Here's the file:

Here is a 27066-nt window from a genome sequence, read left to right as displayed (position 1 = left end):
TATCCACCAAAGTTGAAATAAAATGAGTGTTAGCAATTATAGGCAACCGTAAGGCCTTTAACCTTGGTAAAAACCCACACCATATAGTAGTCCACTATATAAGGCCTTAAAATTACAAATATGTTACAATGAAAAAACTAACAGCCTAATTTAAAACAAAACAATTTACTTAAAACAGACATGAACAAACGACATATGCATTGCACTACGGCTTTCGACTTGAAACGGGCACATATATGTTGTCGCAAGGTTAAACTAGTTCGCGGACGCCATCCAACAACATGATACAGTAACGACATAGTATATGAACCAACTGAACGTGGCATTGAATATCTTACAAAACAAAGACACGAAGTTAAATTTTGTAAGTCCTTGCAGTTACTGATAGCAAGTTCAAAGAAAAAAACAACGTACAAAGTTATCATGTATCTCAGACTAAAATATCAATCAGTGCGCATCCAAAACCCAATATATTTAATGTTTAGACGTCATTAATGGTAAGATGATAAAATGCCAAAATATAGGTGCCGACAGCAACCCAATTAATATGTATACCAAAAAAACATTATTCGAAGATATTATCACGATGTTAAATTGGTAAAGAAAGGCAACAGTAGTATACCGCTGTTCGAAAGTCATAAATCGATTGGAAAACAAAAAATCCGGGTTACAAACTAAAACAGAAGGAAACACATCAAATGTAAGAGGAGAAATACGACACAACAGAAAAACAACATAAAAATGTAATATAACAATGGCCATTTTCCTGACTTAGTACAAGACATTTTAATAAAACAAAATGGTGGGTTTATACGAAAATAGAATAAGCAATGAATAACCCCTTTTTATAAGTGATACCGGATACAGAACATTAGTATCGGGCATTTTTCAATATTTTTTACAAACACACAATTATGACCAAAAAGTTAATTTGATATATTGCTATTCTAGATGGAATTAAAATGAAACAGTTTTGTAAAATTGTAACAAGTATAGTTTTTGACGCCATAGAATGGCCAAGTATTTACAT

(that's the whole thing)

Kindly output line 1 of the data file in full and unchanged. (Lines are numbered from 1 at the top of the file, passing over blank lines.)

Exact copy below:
Here is a 27066-nt window from a genome sequence, read left to right as displayed (position 1 = left end):